Visit newly restored steam locomotive at Poplar

David Nibloe with the newly restored Kent & East Sussex Railway locomotive Poplarx Railway

This weekend, Sat 18th & Sun 19th June 2022, you can visit the steam locomotive, “Poplar” as she celebrates her 150th anniversary.

oplar Terrier locomotive at the open weekend
Get close to the Poplar Terrier locomotive at the open weekend
Brighton Works sign Poplar Terrier locomotive

This is one of the first of a class of locomotives built at the Brighton Railway works, alongside Brighton Station. They were designed by William Stroudley and 50 were built between 1872 and 1880. They were nicknamed “Terriers” because of the bark of their exhaust. The engines were all named after the areas they served. Poplar will be on display beside Poplar DLR Station. Until 1914 these engines ran under Brunel’s Thames Tunnel from New Cross to Liverpool Street.

At the press launch on Wednesday I spoke to regular driver and fireman of this particular engine, Ian Scarlett, and David Nibloe. They are with the Kent and East Sussex Railway, where Poplar normally runs. You can have a great day out at the railway which runs trains 10.5 miles though the countryside between Tenterden and Bodiam. This engine was sold to the railway in 1901 when it was a commercial rather than a heritage railway.

The newly restored Poplar Terrier locomotive on the tracks at Tenterden Station a couple of weeks ago. Photo by Graham Hukins.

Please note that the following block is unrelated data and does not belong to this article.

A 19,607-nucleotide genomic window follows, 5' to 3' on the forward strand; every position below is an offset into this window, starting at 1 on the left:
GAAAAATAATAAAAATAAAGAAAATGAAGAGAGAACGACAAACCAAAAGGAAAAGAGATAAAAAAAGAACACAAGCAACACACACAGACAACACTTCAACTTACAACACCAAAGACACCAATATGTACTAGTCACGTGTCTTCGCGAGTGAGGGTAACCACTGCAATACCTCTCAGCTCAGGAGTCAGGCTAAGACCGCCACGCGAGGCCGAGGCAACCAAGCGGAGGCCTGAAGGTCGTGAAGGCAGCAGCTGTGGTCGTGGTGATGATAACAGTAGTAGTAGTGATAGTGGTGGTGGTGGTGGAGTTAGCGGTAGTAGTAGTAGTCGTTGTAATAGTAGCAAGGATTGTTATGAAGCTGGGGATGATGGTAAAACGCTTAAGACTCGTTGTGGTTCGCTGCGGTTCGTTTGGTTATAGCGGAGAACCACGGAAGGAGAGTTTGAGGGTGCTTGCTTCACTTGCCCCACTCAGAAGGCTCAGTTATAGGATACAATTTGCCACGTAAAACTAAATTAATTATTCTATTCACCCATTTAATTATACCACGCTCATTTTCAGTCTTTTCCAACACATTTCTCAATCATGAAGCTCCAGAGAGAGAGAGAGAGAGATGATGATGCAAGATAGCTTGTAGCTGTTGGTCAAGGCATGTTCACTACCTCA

The newly restored Poplar Terrier locomotive on the tracks at Tenterden Station a couple of weeks ago. Photo by Graham Hukins.

Ian and David told me that it takes about 3-4 hours to get the engine “steamed up”. But this follows a “warming fire” so there is no risk of damage by trying to heat all the metalwork up too quickly. Poplar carries one ton of coal, which they said would normally last a day. They would need to top up the 500 gallons of water about twice every 20 miles.

These engines proved to be much stronger than they look. Flat out they can reach 60mph. They are relatively lightweight (27.5 tons) and can tackle the tight curves on suburban railways. They were built for short stops and starts over the sort of lines in London we now call the Overground. They’ve got good acceleration. Some stayed in commercial service until the early 1960s.

The Terrier Trust have this good history of this particular engine and both they and the Kent and East Sussex Railway will have people on hand to answer your questions if you visit.

Britains railways joined up the country, delivering goods, newspapers, fresh fish – you name it – to almost everywhere. They carried huge numbers of passengers. Businessmen, holidaymakers, and commuters. Brighton had residents commuting to London from when the line opened in 1841. In 1844 the railway offered same day return tickets for daytrippers from London. Trains calling at all stations took two hours in 1846.

700 primary school children from across Tower Hamlets are visiting the DLR depot in Castor Lane (E14 0BL) to view the engine which was a once a common sight in the area. When I was at the depot I watched Ian standing in the cab talking a group of very young children though the controls, whilst David (in the top photo) talked to another group outside about pistons and connecting rods. It was great to see.

Connecting rod Poplar Terrier locomotive

Book your slot to go inside the depot to see and hear all about this wonderful engine. Tickets cost £5 with all proceeds going towards preserving the engines.

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